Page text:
The Mustard Chair

She shifted in the chair she had selected to write in. It was mustard yellow and old. A hand-me-down from her mother’s house, and before that, bought second, or third, or fourth hand at a thrift store. Things always had a way of inspiring and holding weight with her. Not because she was materialistic, but because they were tactile versions of the emotions clouding her brain. She could clean her things, and move them, and manipulate them, and rearrange them, and make them orderly.  In a way, they helped her to do the same for her emotions. But it required a lot of time of repose. Of solitude and of relaxation. It required stillness and silence. A shutting out of sorts. Those times are difficult to come by these days. Even when you obtain them, they can easily be laid to waist by the handheld blue light we all so contagiously glance down at. The tiny window that we hold in the palms of our hands that stimulates us with other people’s daily activity and of all the things they are doing that we aren’t and that we may never do. What an interesting time to be alive. 

Anyway. The mustard chair. It had been a while since she had chosen it as the spot from which she would create. After all, it was the spot of so many past painful realizations. It was the safest place she had had at the time, but now it taunted her most nights, as she sat on the couch across from it. She saw in its dated, yellow, corduroy seat, a reminder of the lies she had told herself. It sat like a cat curled up and lazy, falling in and out of sleep while she worked tirelessly to find a new source of inspiration that wasn’t dependent upon great pain and heartache, and lies and too much drinking. So today, she decided to take over the seat, so that those old memories wouldn’t have a spot to curl up. She wrote about what was most painful to her in the most poetic language she could devise. Language that wasn’t really relevant to the time. The words weren’t incredibly sophisticated, but the way she spun them was of a different era all together. One where vice wasn’t stylish. And being truthful, especially to oneself, was valued more than telling lies for the sake of the harm they would bring to further adventure and exploration.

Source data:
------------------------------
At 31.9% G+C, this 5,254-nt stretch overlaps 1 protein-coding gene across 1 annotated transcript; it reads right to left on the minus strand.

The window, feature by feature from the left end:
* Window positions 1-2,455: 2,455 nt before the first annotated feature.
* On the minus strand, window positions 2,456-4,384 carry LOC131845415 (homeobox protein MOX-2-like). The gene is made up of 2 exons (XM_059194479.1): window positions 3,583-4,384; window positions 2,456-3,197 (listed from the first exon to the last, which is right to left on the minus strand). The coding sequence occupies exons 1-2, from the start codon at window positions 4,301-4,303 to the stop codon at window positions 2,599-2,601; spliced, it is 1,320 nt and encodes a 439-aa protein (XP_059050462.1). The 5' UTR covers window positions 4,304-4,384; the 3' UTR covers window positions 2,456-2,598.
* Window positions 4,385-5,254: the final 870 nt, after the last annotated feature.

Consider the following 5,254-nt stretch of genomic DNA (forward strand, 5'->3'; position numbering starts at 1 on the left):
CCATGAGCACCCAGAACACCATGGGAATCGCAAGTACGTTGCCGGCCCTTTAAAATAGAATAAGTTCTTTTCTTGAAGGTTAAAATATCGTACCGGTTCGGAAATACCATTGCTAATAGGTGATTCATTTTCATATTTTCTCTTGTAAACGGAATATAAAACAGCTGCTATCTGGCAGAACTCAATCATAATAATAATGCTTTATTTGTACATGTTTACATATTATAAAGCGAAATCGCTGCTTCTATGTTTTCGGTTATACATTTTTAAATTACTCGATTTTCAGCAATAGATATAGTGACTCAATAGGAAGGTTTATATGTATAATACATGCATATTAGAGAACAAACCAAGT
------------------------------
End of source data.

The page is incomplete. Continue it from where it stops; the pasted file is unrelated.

She thought about where she had come from and how far she had traveled to get to where she now was. Isn’t it interesting how no matter how much time passes we still have the inner voice we had as a child? It’s vocabulary has enhanced, but it’s vulnerability is just the same. Her inner voice was ever-questioning and at times painfully insecure. Oftentimes she found herself dwelling so much on her past pain, that she spoiled certain moments in her present. Like the time she was told she was the most beautiful woman in the world by the one man she knew really meant it.